This means that information quality is important because less than quality information could mean that Nike focuses its manufacturing and distribution efforts in less than optimal areas. The initial implementation of the information system generated more than $100 million in incorrect orders due to lack of information quality.
Information timeliness is also important to Nike. Because the information system is tied to the manufacturing and distribution system, the timeliness of the information provided directly impacts the organization’s ability to produce and distribute the appropriate inventory. If the information is not provided in a timely manner, the manufacturing and sales may appear to be reactive rather than proactive, and Nike may miss the top of their demand curve because information was provided too slowly or because the system generated orders too early.
2. The security issues for Nike’s sales forecasting and factory order system include automated threats such as worms, viruses etc, and internal sabotage by disgruntled employees and external breach by either hackers or industrial spies. Automated threats are a threat at any time when a system is connected to the Internet; while it is less common now than in the past, viruses may also be transmitted via infected media such as CD-Rom or removable solid-state media.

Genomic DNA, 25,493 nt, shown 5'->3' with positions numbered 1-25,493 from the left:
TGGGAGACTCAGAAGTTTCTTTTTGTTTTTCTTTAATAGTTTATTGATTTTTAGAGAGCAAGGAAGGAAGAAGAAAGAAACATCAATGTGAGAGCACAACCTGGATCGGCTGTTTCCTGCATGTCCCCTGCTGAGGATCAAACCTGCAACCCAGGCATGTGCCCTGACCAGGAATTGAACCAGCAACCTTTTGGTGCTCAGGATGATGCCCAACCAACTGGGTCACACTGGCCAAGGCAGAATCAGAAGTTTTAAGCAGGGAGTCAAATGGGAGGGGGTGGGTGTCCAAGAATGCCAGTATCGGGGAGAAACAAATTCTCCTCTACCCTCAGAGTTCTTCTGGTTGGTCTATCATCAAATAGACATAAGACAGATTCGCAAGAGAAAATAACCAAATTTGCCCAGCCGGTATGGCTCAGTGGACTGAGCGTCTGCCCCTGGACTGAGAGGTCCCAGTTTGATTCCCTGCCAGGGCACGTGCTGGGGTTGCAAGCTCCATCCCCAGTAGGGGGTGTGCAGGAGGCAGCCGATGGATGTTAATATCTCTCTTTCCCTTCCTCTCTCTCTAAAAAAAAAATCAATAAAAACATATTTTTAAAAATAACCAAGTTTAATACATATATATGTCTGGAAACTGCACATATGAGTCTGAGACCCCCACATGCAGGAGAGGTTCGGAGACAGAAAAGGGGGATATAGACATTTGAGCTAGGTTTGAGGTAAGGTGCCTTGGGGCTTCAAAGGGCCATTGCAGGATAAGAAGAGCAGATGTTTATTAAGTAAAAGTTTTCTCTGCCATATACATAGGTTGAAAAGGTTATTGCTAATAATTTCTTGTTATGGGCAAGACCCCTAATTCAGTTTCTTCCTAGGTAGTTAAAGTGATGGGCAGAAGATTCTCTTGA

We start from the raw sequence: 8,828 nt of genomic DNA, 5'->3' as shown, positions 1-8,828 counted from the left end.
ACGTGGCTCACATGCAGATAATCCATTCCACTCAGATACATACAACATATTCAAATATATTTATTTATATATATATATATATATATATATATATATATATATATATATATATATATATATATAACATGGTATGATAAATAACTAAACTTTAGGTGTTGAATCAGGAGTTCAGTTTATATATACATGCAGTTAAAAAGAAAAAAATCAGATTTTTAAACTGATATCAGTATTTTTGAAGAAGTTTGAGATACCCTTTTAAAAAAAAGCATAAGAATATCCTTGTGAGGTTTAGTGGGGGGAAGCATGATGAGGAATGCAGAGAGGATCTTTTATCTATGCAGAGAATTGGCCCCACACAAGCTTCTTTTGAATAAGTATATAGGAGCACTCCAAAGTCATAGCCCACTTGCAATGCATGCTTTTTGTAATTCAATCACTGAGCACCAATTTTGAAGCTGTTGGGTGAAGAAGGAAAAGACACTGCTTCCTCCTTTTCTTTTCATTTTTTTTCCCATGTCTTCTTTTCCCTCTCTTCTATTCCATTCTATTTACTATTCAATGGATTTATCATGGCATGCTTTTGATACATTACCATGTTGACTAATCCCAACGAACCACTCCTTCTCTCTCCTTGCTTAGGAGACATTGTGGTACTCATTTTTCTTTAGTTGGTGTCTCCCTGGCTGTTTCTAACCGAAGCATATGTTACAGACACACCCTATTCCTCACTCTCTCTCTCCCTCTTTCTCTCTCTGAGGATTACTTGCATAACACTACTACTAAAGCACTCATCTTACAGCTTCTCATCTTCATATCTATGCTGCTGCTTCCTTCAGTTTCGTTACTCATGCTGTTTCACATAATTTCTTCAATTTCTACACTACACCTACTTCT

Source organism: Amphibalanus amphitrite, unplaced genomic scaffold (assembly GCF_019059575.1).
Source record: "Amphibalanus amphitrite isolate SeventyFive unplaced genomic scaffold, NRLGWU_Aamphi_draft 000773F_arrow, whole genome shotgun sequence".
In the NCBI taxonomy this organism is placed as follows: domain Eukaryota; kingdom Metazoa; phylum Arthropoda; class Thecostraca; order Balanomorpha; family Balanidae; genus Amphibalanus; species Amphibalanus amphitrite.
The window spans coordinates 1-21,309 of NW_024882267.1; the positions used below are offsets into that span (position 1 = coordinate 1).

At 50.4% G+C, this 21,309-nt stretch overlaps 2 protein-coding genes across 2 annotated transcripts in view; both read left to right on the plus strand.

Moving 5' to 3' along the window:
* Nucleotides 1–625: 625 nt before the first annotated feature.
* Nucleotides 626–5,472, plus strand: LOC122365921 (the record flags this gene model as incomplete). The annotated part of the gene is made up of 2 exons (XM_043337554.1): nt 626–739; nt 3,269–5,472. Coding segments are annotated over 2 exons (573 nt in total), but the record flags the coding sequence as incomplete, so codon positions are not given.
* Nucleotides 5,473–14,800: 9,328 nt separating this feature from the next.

Internal sabotage by disgruntled employees can also be a problem; in order to mitigate this, permissions and access to the system should be handled on a minimum required basis (each employee should be given only the permissions required to perform his or her job, and permissions should be actively managed as employees move from task to task). Outside breaches by hackers or industrial spies is a concern for Nike because they are a high-profile company in a highly competitive business, making them a tempting target for hackers to try to gather lucrative information from their information systems.
3. Currently Nike targets individual groups of consumers with games and information online that is targeted to their special interests, and provides an IM-based game for soccer fans. There are a number of other uses for the World Wide Web that could help Nike communicate with its customers. They could use online surveying techniques and online feedback forums to enhance their market strategies and improve their products and address customer complaints.
They could also utilize the Web as a central platform for their marketing strategy, including running specially designed Web sites for high-profile new products, creating customer contests, games and trivia and building a Nike community around their sites. Nike also has opportunities to create product tie-ins based on the Web. Their IM soccer game is a prototype of a way in which games or custom-branded software can keep the Nike brand in front of their customers all the time. Streaming media allows for music and movie tie-ins delivered via the Web.
Nike could also use the Web for internal purposes. For example, an employee recruiting web site could increase the number and quality of their job applicants, as well as provide a prescreening facility for the HR organization. Skillful use of the Web also portrays the image of a technologically savvy and forward-looking company, which is vital to its market viability.